Possibly left holding the bag by his Western middle-management still overburdened with calculating the consequences of the Trump-tsunami, Johannis, confronted with the second proposal a few days after Christmas, decided to leave office even before the end of the week and went home to Sibiu to celebrate New Year’s Eve with his wife (and no children), postponing his answer to the first days of 2017. Even citizens who voted for him in 2014 could hardly believe their eyes when they saw their Saxon urban mascot treating the Romanian constitution as a Mississippi cotton-farmer of the 19th century would have reacted to some social unrest among his negro slaves. They started filling social media with angry and/or ironic messages, and Johannis, officially on holidays but apparently still connected, finally lost his temper and changed his mind. And, since he had no official channel at his disposal to communicate his decision, he simply… texted Grindeanu a laconic SMS, faking fair play and familiarity. The message read: “Success! KWJ” (for: Klaus Werner Johannis). As the legend goes, Grindeanu, who did not have Johannis’ number stored in his phone, asked Dragnea what that message could possibly mean, and Dragnea, still holding a grudge on Johannis, quickly leaked the story. Ever since, Romania has become one big joke festival about the Saxon’s SMS: Facebook is full of crowdfunding initiatives to pay the president’s phone bills, so that he can afford to call people instead of messaging them, etc..
In the meantime, details emerged, which might a posteriori lead us to see less clumsiness, but much more cynical shrewdness, in Johannis’ apparently psychotic behavior. Indeed, while their highly civilized but short-worded president seemingly hesitated, travelled in search of lost time and tapped his way into history on a smartphone keyboard, PM Cioloș and his “technocratic” government lost no time, making the best and most technocratic use they could possibly make of the delay Johannis’ clumsiness bought them: funnelling the last remnants of autochthonous industry to Western “investors”, signing unsustainable funding for NATO – for which the new government, unless it goes full-on revolutionary, will have to find money somewhere, borrowing unnecessarily from the World Bank (which, for some reason, is paying former EU-commissar Cioloș an extra salary), and, all in all, leaving a 10 billion euro gap in the state’s budget.
Anxious not to sink too quickly back into the oblivion he should have never left, Johannis, however, came back to work as brazen as ever, and made sure he did not miss the next occasion to trample the constitution, by cracking jokes at the new government during the investiture ceremony, suggesting that it would be all too dependent on Dragnea’s will – in other words: that the new government is (horresco referens) at risk to respect the will of the party democratically elected by the people to rule the country – instead of guiding its steps according to the Washington consensus, the sacred rules of “technocracy” and … the pure Aryan blood of Romania’s dear Gauleiter.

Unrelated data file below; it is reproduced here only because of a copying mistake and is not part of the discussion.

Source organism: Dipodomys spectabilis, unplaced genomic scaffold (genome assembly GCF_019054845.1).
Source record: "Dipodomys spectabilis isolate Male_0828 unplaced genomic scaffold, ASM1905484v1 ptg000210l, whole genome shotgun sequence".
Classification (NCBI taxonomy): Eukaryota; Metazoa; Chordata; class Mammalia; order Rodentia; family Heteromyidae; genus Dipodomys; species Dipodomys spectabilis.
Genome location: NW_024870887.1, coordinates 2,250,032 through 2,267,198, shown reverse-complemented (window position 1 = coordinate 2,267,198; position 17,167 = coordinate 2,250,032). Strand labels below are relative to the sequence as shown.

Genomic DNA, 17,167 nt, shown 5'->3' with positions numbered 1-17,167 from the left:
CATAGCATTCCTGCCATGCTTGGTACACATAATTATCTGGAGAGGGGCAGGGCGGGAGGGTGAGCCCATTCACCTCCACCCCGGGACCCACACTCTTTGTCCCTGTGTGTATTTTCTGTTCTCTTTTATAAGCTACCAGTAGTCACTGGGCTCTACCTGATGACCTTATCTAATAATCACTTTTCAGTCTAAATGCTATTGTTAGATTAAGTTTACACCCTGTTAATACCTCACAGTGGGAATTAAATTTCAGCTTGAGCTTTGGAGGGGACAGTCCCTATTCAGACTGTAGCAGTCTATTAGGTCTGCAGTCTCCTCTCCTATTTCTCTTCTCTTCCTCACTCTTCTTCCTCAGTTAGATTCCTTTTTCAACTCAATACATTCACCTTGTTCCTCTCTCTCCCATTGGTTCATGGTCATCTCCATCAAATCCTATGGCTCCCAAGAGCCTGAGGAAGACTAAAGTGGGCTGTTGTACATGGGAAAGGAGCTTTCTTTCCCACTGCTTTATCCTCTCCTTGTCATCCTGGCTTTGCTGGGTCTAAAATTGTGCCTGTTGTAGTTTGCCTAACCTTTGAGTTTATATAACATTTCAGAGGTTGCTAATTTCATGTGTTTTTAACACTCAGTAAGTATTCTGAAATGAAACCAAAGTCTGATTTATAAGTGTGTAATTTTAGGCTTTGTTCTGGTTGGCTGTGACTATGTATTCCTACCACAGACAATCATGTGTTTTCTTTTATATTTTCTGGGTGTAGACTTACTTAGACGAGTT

La fel, este interesant articolul lui MS prilejuit de “protestele” din feb 2017 – “Romania: Revolt, indeed. But whose revolt and against who?” (de citit, cu luare-aminte, și comentariile, care întregesc imaginea):
To eliminate from the outset any simplistic polemics: yes, a sizable portion of the political staff of the Romanian Social Democratic Party (in power since last December, in the form of the Grindeanu government) is “corrupt” – meaning: they are guilty of taking bribes, abuse of public funds, etc.) as is the entire Romanian political class – without exception! –, and as indeed is (as the Fillon affair now demonstrates) nearly the entirety of European political class. The self-proclaimed captain of the “crusade against corruption” that the European media is currently seeking to frame as a “youth revolution”, the 57-year-old Klaus Johannis (president of Romania), prior to his entry into politics, was a high school physics teacher in his hometown of Sibiu. At that time, a high school teacher in Romania earned less than 300 € / month. This same Johannis (of which evil tongues whisper that he would be the son-in-law of a former high-ranking officer of the communist secret police) owns seven houses in Sibiu (a prosperous tourist town, beautifully restored, where real estate prices are at a premium) and declared, while somehow keeping a straight face, having purchased them on income (otherwise undeclared …) he received from giving private lessons!